Mark A. Carter
 

THOUGHT CRIME: imaginary grenades,
and a totalitarian future

World famous Canadian Science Fiction novelist Mark A. Carter gives his two cents worth about imaginary grenades, seven year olds, thought crime, and freedom of speech.

I read an article in The Huffington Post recently entitled "Colorado 7-Year-Old Suspended For Throwing 'Imaginary Grenade' During School Recess" 02/05/2013 by Sara Gates. And I said to my wife, "This is dangerous on so many levels."

From the outset, just so you know, I have developed a great disrespect for public school teachers; whereas, I once revered them. Why? They are morons.

I no longer trust public school teachers to "inculcate by precept and example" as they are tasked to do.

Frankly, the schools that we send our children to every day are nothing more than the public baby sitting service for parents who have both been forced to work in order to survive in this ruined economy. It would be better for the children and for society itself if they were home-schooled. With a computer in every home, there is no reason why long distance learning or on-line classrooms, as they have had in Australia for decades, couldn't be a reality in North America as well. And I would rather have a computer, with infinite patience, teach my child in the safety of his home, rather than a weirdo teacher who tokes up on weekends pass over my child in a crowded classroom five days a week. But that would put all the brown nose teachers out of work. Je suis désolé.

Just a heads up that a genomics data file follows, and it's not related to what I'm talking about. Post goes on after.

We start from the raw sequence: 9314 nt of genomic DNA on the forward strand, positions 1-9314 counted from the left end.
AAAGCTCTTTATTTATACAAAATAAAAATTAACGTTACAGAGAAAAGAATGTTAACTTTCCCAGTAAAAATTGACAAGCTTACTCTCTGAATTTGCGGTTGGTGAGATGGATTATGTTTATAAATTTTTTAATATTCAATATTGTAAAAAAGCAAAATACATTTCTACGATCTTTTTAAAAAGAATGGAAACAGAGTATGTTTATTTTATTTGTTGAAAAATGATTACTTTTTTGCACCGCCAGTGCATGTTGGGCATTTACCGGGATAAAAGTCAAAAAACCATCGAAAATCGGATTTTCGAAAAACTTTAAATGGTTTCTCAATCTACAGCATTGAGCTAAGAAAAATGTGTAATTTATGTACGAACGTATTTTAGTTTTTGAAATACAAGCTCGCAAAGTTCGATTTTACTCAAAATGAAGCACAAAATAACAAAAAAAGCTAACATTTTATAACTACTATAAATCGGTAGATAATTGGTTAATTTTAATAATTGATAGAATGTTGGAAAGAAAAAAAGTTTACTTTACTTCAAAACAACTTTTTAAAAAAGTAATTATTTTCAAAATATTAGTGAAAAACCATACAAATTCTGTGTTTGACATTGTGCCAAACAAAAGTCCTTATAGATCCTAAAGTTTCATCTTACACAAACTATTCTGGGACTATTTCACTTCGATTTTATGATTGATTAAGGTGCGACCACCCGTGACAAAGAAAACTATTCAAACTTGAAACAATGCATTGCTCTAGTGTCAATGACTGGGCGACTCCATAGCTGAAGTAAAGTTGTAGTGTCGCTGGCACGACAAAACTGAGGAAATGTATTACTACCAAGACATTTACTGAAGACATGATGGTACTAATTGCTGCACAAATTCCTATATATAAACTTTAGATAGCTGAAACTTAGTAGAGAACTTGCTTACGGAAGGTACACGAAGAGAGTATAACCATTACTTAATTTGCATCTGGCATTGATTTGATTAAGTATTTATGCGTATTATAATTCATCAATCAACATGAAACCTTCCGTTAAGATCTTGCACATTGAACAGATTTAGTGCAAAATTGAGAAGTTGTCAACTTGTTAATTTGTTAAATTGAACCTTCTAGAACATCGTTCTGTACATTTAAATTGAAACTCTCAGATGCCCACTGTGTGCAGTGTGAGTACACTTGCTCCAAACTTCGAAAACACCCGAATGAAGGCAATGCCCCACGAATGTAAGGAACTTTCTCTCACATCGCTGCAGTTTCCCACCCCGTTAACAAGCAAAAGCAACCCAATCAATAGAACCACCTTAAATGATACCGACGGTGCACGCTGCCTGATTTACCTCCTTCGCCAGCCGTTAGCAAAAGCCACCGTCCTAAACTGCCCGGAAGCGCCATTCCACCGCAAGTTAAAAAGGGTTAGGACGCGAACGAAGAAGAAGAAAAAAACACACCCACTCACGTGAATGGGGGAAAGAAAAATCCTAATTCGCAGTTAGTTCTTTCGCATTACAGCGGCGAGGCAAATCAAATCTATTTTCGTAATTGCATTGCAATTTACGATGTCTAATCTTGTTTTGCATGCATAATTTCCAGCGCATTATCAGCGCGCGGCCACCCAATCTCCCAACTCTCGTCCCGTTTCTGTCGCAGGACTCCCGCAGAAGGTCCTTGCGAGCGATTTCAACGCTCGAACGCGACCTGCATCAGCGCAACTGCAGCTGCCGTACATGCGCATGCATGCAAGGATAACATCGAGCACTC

Let's face it, there is little difference between prisons and schools. I was a bad one, in my own time, for making my Great Escape, for literally digging under the fence in preschool and making a break for it. But having listened to Principals talking, during the insane period when I was actually employed as a public school teacher, I recall the viewpoint that students were to be kept in school for the money that each head count garnered. Moreover, where adolescents were concerned, it was important to keep them in school so they would not procreate all over God's green Earth. What utter delusion is that? That's like trying to cap an erupting volcano.

Also, the regimentation of classroom teaching is designed to break students of their creativity and individuality. It is designed to transform absolute rule followers into automatons who, when the population surges, can be sent off to the slaughter of so-called war against a fabricated enemy, to thin the human herd.